Teachers waiting for city’s pre-K pay promise

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With a handshake, Mayor Bill de Blasio and council Speaker Corey Johnson agreed to a 2019-20 budget that included “promises to create a pathway” to equal pay for all teachers in the city’s Pre-K For All program.

But the agreement lacks specifics — like pay criteria and actual dollar amounts — which leaves pre-kindergarten directors wondering if next school year will ease a growing salary disparity between community-based organizations and city-funded pre-K.

Currently, teachers with the same experience and education can make $30,000 less if they work for a community-based organization compared to those at public schools.

“It’s the same requirement,” Judith Menken, director of Spuyten Duyvil Nursery School said. “How can it not be the same salary?”

Few people question the success of de Blasio’s universal pre-K program. But it’s come at a price for community-based organizations — city-funded pre-K programs running in participating charter, private or parochial preschools. City contracts pay community-based organization teachers between 60 to 70 percent of what public pre-school teachers make. That funding doesn’t include health insurance or pensions, or pay for extras like classroom enrichment.

“Some (community-based preschools’) turnover is enormous because they’ve got young teachers,” Menken said. “And when they turn 26 and are kicked off their parents’ insurance, they go down the block to a DoE center. Or some of them are being directly poached out of their schools by the public schools.”

Kingsbridge Heights Community Center lost a majority of its pre-K teachers who just couldn’t make ends meet on the city-funded salary, said executive director Margaret Della.

“We struggled quite a bit because while our teachers do more work for less hours and less pay compared to DoE teachers, they are paid significantly less,” Della said.

KHCC lost a significant amount of money trying to maintain city-funded pre-K classes while also paying teachers the minimum stated in their union contracts. Ultimately, KHCC had to end its pre-K contracts because the city didn’t pay enough to keep the program going.

“What’s happening is that teachers are being trained in those” community-based organizations, said Marble Hill Nursery School director Karen Worchel said. “And as soon as they get their master’s and they’re ready to move out, they leave the CBOs for the public schools, for the better pay and benefits.”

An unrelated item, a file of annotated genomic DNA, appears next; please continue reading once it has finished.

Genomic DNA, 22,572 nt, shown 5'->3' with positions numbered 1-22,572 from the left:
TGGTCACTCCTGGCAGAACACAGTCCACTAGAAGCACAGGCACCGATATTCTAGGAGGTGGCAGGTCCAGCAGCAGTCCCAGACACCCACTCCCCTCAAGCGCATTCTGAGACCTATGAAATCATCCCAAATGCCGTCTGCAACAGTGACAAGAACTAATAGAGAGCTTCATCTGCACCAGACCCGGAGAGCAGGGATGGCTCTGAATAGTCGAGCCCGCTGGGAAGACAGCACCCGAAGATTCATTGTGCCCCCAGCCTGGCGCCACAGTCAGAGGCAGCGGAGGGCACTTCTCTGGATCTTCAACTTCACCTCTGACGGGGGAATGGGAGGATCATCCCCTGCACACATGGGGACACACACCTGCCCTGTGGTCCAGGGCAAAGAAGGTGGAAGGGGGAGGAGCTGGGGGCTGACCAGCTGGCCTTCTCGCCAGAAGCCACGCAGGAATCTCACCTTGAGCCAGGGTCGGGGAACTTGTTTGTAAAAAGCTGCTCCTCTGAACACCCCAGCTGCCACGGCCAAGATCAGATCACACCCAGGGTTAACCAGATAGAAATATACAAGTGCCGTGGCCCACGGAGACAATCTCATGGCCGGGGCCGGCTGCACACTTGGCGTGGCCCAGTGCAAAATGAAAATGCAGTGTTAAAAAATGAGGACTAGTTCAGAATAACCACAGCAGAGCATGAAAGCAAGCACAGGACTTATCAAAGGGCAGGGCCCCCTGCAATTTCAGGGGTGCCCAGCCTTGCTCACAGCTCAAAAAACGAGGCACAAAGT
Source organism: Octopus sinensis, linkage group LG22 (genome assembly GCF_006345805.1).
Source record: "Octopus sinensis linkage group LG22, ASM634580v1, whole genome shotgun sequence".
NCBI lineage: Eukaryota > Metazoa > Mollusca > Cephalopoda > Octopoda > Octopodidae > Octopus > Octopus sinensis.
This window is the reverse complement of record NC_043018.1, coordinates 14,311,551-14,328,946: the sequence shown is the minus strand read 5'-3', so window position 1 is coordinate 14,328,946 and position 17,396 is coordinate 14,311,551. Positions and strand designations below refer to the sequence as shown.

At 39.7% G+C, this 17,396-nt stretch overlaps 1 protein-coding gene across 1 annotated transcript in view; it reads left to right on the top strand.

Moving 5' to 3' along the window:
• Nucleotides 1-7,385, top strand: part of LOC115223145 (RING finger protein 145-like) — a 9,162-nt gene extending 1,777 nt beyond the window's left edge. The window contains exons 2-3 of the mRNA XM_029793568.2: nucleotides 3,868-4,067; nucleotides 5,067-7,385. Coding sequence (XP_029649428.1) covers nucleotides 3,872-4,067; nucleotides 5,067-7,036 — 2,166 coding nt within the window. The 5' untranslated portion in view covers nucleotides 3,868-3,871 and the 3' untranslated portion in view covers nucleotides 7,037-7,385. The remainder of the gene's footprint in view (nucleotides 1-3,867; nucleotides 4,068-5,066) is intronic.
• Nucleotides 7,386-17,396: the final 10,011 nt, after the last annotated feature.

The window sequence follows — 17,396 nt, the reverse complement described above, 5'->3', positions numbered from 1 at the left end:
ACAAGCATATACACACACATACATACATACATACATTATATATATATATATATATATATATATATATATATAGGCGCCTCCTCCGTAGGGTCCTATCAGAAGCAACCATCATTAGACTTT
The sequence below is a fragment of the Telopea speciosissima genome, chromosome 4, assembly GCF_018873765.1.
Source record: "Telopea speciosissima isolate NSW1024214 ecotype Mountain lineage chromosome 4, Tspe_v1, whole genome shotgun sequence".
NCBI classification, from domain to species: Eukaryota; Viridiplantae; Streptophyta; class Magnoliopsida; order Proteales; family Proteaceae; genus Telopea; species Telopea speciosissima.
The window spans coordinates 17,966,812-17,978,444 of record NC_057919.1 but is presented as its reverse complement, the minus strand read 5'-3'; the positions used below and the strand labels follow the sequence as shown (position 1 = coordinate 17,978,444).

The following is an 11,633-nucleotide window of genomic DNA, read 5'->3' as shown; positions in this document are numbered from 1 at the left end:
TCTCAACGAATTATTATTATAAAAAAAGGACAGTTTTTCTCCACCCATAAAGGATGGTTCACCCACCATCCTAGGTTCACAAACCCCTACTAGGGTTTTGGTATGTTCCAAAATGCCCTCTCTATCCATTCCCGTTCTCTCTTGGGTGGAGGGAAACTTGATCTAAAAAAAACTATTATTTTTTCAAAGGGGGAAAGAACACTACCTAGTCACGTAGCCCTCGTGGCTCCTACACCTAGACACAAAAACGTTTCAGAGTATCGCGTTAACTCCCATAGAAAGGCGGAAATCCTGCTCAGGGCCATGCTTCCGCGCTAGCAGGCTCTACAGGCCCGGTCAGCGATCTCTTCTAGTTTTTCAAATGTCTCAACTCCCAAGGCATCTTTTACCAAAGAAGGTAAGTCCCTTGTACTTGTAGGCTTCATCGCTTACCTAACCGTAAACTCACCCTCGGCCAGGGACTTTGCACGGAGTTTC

Community-based organizations are constantly struggling to attract, train and keep qualified staff, but that’s made nearly impossible when the pay is so different.

“It’s really unfair because the teachers are doing exactly the same job, and teachers with exactly the same credentials aren’t being paid the same amount,” Worchel said.

The city’s education department changed its funding method for the upcoming academic year.

Community-based organizations will now submit requests for proposals which, once accepted by the city, would provide funding for an overall contract value instead of on an enrollment basis.

Education officials are touting RFPs as a solution to funding problems, but community-based organizations are uncertain how much of their request will be approved and how to plan for next year if the city comes back with a much lower number.

“You can’t plan if you don’t know what’s going to happen,” Menken said.

There are no guidelines to help community-based organizations calculate what they should request, she said. Menken submitted a proposal based on what the city pays its teachers, but didn’t calculate in expenses like building upkeep. Her proposal asks for a $7,000 increase in funding per child over the 2015 contract the city has repeatedly renewed.

“They’re probably not going to hand me a check for that amount,” she said. “We’ll probably have to go back and forth for a while, so I can’t say how much they’ll actually fund.”

When Pre-K for All debuted in 2014, there were no seats in public schools available in Councilman Andrew Cohen’s district.

Community-based organizations stepped up and made room in their programs.

“People had to move heaven and earth to get the capacity there, and they did it,” Cohen said. “They have been subsequently treated very poorly as the city has built out capacity in various school buildings, undermining enrollment in CBOs. And then, when their enrollment goes down, claiming they’re in violation of their contract.”

These preschools tolerated low city funding for years, but it’s reached a breaking point.

“You can’t provide early child care without a (universal pre-K) contract these days,” Cohen said. “So the CBOs are dependent on the contracts, and they have done themselves a disservice in accepting these terms that are unacceptable. But they’re not willing to accept it anymore, which I think is smart.”

The city’s promise to address pay parity is a first step, but community-based organizations will remain guarded until more details are made public.

“The agreement still seems tentative,” Della said, “so I’m not sure what I could speak to until it is finalized and we see what is truly addressed.”

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